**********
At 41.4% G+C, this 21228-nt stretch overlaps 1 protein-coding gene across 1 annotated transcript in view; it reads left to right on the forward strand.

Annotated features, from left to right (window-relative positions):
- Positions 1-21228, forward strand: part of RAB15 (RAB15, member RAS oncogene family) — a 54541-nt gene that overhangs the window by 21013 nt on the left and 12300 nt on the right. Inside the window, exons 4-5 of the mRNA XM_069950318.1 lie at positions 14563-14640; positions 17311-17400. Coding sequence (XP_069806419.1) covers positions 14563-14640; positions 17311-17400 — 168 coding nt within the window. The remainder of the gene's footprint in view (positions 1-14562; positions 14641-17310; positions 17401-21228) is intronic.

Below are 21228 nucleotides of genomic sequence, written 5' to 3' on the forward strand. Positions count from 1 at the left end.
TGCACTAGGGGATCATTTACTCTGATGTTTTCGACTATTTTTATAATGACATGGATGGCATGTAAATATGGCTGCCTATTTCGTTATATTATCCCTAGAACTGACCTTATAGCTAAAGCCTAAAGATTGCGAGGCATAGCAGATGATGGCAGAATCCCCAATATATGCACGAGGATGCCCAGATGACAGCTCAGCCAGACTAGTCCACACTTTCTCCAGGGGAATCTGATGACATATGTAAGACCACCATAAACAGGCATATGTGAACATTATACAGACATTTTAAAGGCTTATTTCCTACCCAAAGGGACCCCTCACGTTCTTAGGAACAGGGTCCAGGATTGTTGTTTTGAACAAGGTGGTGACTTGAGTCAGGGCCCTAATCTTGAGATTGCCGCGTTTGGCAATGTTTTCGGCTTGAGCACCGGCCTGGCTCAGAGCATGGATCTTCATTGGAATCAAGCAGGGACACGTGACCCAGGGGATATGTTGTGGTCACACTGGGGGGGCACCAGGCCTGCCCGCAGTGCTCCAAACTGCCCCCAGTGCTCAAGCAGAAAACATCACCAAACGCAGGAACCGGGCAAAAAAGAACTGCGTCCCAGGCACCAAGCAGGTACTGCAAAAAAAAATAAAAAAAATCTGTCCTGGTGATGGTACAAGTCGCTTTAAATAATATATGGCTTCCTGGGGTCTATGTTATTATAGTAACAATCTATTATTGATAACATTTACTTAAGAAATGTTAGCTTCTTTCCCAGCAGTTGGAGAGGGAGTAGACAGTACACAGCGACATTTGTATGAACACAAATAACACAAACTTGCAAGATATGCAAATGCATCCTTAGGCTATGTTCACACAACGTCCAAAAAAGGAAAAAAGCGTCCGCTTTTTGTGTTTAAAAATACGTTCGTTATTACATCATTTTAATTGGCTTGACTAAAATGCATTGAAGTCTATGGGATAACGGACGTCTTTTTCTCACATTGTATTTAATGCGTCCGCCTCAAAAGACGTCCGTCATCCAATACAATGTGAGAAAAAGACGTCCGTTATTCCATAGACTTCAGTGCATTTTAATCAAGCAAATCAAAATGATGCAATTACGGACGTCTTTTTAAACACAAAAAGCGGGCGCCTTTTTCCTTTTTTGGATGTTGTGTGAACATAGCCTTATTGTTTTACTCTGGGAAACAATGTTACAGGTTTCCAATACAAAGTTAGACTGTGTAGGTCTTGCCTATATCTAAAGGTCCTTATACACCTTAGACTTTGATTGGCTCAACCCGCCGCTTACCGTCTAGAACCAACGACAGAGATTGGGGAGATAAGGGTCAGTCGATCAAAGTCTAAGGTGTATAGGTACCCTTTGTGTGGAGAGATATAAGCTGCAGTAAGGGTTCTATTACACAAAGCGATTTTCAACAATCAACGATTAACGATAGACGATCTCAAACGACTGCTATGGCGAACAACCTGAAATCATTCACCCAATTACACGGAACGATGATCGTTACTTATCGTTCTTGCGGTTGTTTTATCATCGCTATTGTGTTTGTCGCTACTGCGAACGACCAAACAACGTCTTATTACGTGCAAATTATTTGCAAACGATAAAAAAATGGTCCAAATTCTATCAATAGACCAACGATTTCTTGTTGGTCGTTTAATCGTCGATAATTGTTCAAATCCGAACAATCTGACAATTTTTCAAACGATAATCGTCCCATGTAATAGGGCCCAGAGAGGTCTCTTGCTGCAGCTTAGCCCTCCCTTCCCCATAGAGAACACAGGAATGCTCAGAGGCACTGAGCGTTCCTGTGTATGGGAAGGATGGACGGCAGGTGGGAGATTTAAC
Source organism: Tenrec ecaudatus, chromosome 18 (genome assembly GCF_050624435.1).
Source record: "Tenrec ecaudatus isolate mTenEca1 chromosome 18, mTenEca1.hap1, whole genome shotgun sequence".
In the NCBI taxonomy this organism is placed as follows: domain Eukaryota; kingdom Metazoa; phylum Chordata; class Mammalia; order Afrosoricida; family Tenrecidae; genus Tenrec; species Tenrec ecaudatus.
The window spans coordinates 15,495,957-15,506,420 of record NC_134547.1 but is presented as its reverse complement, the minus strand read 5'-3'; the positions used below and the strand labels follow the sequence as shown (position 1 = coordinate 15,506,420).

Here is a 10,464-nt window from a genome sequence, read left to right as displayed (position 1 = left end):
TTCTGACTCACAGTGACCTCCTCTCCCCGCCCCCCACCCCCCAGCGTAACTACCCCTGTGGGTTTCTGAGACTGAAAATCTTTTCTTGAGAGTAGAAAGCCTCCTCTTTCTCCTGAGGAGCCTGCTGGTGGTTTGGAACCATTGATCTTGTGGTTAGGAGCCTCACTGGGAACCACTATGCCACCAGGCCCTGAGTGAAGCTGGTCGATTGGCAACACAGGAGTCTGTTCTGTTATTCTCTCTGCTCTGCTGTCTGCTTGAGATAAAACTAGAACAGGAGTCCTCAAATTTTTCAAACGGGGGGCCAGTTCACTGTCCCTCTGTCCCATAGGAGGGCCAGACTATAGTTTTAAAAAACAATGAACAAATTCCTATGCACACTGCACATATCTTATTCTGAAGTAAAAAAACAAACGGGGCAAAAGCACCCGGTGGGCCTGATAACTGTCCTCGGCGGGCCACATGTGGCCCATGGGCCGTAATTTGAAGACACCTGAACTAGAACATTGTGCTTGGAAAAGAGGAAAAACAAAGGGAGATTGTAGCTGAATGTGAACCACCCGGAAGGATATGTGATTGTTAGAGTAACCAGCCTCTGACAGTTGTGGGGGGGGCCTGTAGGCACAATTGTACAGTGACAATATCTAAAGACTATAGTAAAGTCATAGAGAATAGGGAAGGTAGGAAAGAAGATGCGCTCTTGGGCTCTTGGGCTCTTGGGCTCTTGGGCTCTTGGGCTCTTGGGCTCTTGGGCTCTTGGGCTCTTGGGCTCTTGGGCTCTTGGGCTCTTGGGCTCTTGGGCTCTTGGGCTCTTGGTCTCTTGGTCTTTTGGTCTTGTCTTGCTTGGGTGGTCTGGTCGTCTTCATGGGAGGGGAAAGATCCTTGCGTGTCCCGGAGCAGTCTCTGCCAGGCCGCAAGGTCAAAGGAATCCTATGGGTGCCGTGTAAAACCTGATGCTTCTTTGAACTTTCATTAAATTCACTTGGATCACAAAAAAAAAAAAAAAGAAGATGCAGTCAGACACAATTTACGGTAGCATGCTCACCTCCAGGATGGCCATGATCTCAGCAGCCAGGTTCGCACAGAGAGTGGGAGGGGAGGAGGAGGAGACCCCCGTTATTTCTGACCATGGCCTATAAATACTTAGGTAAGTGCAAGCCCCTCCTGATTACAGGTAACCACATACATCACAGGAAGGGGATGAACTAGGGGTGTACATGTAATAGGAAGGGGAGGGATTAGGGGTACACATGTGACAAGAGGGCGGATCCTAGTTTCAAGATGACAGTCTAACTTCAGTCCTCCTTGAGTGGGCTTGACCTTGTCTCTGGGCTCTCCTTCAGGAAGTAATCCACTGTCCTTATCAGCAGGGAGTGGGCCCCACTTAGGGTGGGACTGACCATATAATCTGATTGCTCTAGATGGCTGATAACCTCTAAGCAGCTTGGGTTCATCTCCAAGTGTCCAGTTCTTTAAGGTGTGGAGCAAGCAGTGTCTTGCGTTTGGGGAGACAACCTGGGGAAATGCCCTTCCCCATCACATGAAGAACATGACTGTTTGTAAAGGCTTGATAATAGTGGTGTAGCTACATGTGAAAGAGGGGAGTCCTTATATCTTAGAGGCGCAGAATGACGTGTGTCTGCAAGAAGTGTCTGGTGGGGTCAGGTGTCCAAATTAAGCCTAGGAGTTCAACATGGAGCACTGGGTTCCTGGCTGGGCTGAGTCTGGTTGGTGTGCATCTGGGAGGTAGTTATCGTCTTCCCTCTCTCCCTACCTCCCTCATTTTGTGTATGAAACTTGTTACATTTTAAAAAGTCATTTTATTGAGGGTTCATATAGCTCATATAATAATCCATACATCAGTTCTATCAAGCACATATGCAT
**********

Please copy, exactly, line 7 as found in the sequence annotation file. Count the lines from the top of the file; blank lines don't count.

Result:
Source record: "Tenrec ecaudatus isolate mTenEca1 chromosome 18, mTenEca1.hap1, whole genome shotgun sequence".